China Launches New Ocean-Watching Satellite

Chinese Long March 3A Rocket Orbits New Satellite
China has developed a family of boosters over the years, including new development of a heavy-lift launcher to fly by 2011. Image (Image credit: China National Space Administration)

China launched a satelliteWednesday to begin a three-year mission surveying the world's oceans to monitorsea color and temperature, according to state media reports.

The Haiyang 1B satellite isChina's second oceanographic satellite,and it replaces an earlier craft that stopped working in 2004, according to theXinhua news agency.

Liftoff of Haiyang 1Boccurred at 0327 GMT (11:27 p.m. EDT Tuesday) from Taiyuan launch center innortheastern China's Shanxi province, Xinhua reported.

A two-stage Long March 2Crocket deployed the payload into orbit a few minutes later, completing China'ssecond space launch of the year. The flight of the 138-foot-tall booster markedthe Long March rocket family's 54th consecutive successful mission since 1996.

Haiyang 1B was delivered toa Sun-synchronous orbit circling Earth's poles. This type of orbit allowssatellites to fly over much of the planet at set intervals.

The craft is the secondocean surveying satellite fielded by China, and its mission will includepushing Chinese development of ocean resources, aiding the construction of newharbors and ports, and monitoring ocean pollution, according to Xinhua.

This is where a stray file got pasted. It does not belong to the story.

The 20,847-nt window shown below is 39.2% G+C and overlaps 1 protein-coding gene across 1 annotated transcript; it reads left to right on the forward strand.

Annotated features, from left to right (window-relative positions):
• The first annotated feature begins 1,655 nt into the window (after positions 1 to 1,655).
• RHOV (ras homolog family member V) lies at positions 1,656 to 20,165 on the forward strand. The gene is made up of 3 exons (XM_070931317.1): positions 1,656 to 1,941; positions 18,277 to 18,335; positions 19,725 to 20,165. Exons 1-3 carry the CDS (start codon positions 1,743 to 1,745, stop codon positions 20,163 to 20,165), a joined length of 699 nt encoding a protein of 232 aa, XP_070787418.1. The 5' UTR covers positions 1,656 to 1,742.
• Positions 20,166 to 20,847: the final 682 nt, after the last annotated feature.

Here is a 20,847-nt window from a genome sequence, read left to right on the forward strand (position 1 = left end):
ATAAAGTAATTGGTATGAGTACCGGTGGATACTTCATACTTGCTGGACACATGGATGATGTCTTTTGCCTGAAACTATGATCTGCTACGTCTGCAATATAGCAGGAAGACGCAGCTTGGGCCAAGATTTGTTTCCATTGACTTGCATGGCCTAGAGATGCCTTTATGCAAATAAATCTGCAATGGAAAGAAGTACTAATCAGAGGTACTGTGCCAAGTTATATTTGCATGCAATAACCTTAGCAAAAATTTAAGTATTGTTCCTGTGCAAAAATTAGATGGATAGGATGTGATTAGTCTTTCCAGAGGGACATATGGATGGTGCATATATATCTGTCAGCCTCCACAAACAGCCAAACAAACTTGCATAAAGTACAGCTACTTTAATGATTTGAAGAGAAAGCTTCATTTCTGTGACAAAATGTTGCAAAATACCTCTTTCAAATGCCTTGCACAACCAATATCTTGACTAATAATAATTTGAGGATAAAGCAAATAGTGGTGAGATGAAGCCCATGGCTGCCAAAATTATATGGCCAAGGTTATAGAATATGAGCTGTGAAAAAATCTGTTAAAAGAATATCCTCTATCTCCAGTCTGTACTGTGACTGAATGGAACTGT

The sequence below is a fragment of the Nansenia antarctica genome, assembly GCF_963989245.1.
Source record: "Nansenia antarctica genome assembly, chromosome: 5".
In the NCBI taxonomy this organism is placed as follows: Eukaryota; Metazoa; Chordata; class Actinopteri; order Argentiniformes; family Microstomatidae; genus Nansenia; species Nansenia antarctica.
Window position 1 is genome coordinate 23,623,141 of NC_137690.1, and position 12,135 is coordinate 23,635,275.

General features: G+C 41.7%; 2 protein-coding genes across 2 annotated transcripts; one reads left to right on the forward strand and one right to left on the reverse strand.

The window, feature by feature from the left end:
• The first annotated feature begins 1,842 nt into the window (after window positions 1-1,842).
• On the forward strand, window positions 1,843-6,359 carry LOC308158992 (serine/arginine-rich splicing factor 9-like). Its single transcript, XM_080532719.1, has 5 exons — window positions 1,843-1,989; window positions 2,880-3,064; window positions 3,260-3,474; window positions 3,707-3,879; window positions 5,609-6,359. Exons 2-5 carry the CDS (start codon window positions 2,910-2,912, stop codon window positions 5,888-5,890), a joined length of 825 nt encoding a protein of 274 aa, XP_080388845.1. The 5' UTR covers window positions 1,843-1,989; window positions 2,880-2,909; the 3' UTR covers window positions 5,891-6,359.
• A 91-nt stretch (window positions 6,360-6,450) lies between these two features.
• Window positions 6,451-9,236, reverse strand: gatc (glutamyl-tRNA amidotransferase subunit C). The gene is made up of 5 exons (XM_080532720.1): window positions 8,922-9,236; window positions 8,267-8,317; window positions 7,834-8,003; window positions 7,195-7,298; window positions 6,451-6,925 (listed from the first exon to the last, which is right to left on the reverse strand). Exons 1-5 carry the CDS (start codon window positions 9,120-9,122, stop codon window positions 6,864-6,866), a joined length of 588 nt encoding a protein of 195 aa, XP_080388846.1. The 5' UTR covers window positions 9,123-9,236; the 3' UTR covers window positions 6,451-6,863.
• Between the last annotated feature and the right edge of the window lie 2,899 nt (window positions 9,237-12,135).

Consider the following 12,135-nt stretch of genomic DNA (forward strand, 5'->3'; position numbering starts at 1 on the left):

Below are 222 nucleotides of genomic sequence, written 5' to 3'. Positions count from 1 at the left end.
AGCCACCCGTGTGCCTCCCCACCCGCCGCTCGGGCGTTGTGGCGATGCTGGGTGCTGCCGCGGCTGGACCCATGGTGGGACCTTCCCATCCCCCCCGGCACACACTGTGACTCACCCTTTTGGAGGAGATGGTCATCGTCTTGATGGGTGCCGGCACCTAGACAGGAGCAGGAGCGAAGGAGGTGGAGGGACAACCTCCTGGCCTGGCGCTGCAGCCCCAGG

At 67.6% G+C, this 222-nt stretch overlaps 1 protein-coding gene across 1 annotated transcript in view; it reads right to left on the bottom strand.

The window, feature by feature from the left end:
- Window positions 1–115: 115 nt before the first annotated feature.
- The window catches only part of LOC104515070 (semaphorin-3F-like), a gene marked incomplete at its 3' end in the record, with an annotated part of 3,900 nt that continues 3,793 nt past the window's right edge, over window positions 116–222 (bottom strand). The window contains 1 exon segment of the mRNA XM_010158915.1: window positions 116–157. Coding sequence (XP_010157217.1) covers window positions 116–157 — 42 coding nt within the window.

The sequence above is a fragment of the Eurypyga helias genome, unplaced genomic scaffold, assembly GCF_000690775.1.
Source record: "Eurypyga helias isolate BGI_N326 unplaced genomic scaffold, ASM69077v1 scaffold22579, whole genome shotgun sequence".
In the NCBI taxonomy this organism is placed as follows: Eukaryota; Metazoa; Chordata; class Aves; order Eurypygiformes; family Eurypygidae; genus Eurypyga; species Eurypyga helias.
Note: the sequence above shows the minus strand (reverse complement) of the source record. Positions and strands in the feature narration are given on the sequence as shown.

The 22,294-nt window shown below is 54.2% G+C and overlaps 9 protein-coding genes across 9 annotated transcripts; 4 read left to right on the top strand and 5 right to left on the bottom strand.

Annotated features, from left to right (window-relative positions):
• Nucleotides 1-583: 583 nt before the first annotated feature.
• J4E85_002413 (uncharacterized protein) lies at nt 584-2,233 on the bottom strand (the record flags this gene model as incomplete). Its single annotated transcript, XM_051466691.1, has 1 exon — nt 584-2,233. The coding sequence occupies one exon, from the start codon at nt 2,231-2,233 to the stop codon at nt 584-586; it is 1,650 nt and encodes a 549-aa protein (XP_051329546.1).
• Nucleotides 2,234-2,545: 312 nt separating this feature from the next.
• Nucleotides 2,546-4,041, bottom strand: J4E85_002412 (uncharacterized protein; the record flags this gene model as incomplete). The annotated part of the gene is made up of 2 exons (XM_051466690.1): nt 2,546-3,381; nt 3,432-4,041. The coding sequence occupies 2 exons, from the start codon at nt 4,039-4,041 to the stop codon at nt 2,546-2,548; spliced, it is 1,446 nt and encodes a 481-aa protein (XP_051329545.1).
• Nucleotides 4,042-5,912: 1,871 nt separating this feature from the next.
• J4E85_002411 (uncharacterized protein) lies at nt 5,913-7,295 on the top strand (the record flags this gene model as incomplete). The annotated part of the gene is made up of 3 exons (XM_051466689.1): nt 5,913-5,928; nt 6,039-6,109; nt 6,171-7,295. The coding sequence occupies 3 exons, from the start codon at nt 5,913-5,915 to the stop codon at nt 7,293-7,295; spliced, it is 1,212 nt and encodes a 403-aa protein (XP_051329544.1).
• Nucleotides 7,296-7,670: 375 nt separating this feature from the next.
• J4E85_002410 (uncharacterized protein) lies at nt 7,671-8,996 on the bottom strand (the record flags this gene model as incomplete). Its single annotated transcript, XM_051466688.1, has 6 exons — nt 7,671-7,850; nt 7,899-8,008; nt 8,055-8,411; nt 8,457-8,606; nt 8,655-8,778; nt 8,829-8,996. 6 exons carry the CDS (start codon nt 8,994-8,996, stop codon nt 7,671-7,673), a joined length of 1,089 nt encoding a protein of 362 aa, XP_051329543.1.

China's first ocean studiesspacecraft was launched in 2002 and prematurely ceased operations less than twoyears later. Engineers added upgrades to Haiyang 1B to increase its lifeexpectancy, sharpen its imagery, and update its software, said a Chineseofficial in a state media report.

The previous craftconducted extensive studies of regions in the Yellow Sea, the East China Seaand the South China Sea, according to the People's Daily newspaper.Reports provided no details on likely focus areas for the new satellite.

After Wednesday's launch,officials announced plans to develop and launch five more oceanographicsatellites in the next few years. An updated craft could launch by 2009, andeven more advanced ocean surveillance satellites could follow in the nextdecade, according to Xinhua.

The launch was the secondof the year for China's space program, and the 10th space launch tosuccessfully reach orbit in 2007.

China plans more than ahalf-dozen additional launches this year to carry government and commercialsatellites into orbit. China will also send its firstlunar orbiter to the Moon in a launch planned for this fall.

Copyright 2007, all rightsreserved.

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Stephen Clark is the Editor of Spaceflight Now, a web-based publication dedicated to covering rocket launches, human spaceflight and exploration. He joined the Spaceflight Now team in 2009 and previously wrote as a senior reporter with the Daily Texan. You can follow Stephen's latest project at and on Twitter.